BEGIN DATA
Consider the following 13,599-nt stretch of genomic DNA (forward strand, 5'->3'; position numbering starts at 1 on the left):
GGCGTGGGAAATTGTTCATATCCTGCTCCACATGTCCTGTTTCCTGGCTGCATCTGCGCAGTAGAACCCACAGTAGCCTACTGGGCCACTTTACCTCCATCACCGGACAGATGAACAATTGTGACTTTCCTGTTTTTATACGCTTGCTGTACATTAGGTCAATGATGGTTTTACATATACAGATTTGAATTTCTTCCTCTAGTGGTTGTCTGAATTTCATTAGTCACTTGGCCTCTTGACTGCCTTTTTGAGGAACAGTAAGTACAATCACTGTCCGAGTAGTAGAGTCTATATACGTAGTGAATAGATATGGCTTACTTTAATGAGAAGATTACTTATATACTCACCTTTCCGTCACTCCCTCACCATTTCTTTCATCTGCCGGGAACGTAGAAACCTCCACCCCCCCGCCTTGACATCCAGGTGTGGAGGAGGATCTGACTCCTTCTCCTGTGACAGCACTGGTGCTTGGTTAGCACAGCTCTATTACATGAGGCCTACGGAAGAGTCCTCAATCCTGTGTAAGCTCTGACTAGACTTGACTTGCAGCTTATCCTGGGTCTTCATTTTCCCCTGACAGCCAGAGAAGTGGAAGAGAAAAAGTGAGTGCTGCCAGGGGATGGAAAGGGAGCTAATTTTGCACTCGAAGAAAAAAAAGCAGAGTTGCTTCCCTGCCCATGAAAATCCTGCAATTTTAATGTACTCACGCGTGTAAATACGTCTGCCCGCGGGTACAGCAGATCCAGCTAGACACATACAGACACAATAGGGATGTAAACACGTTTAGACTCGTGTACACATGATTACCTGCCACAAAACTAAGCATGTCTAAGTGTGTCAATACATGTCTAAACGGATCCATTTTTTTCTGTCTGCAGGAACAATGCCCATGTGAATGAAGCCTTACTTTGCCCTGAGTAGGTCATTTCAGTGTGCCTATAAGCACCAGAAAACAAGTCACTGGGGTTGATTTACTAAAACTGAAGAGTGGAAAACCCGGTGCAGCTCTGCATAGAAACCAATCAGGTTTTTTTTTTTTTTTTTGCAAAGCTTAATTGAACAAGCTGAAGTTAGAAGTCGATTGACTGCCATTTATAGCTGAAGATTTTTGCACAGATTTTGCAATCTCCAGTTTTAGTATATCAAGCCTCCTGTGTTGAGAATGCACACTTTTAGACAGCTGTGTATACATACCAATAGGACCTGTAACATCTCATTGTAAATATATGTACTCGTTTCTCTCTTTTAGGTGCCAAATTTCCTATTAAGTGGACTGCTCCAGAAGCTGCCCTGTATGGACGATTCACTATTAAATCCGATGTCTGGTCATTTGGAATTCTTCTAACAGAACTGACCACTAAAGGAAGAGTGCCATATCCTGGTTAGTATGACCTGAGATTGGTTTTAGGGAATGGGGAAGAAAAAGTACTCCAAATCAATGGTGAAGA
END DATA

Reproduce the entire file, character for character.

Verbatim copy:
Consider the following 13,599-nt stretch of genomic DNA (forward strand, 5'->3'; position numbering starts at 1 on the left):
GGCGTGGGAAATTGTTCATATCCTGCTCCACATGTCCTGTTTCCTGGCTGCATCTGCGCAGTAGAACCCACAGTAGCCTACTGGGCCACTTTACCTCCATCACCGGACAGATGAACAATTGTGACTTTCCTGTTTTTATACGCTTGCTGTACATTAGGTCAATGATGGTTTTACATATACAGATTTGAATTTCTTCCTCTAGTGGTTGTCTGAATTTCATTAGTCACTTGGCCTCTTGACTGCCTTTTTGAGGAACAGTAAGTACAATCACTGTCCGAGTAGTAGAGTCTATATACGTAGTGAATAGATATGGCTTACTTTAATGAGAAGATTACTTATATACTCACCTTTCCGTCACTCCCTCACCATTTCTTTCATCTGCCGGGAACGTAGAAACCTCCACCCCCCCGCCTTGACATCCAGGTGTGGAGGAGGATCTGACTCCTTCTCCTGTGACAGCACTGGTGCTTGGTTAGCACAGCTCTATTACATGAGGCCTACGGAAGAGTCCTCAATCCTGTGTAAGCTCTGACTAGACTTGACTTGCAGCTTATCCTGGGTCTTCATTTTCCCCTGACAGCCAGAGAAGTGGAAGAGAAAAAGTGAGTGCTGCCAGGGGATGGAAAGGGAGCTAATTTTGCACTCGAAGAAAAAAAAGCAGAGTTGCTTCCCTGCCCATGAAAATCCTGCAATTTTAATGTACTCACGCGTGTAAATACGTCTGCCCGCGGGTACAGCAGATCCAGCTAGACACATACAGACACAATAGGGATGTAAACACGTTTAGACTCGTGTACACATGATTACCTGCCACAAAACTAAGCATGTCTAAGTGTGTCAATACATGTCTAAACGGATCCATTTTTTTCTGTCTGCAGGAACAATGCCCATGTGAATGAAGCCTTACTTTGCCCTGAGTAGGTCATTTCAGTGTGCCTATAAGCACCAGAAAACAAGTCACTGGGGTTGATTTACTAAAACTGAAGAGTGGAAAACCCGGTGCAGCTCTGCATAGAAACCAATCAGGTTTTTTTTTTTTTTTTTGCAAAGCTTAATTGAACAAGCTGAAGTTAGAAGTCGATTGACTGCCATTTATAGCTGAAGATTTTTGCACAGATTTTGCAATCTCCAGTTTTAGTATATCAAGCCTCCTGTGTTGAGAATGCACACTTTTAGACAGCTGTGTATACATACCAATAGGACCTGTAACATCTCATTGTAAATATATGTACTCGTTTCTCTCTTTTAGGTGCCAAATTTCCTATTAAGTGGACTGCTCCAGAAGCTGCCCTGTATGGACGATTCACTATTAAATCCGATGTCTGGTCATTTGGAATTCTTCTAACAGAACTGACCACTAAAGGAAGAGTGCCATATCCTGGTTAGTATGACCTGAGATTGGTTTTAGGGAATGGGGAAGAAAAAGTACTCCAAATCAATGGTGAAGA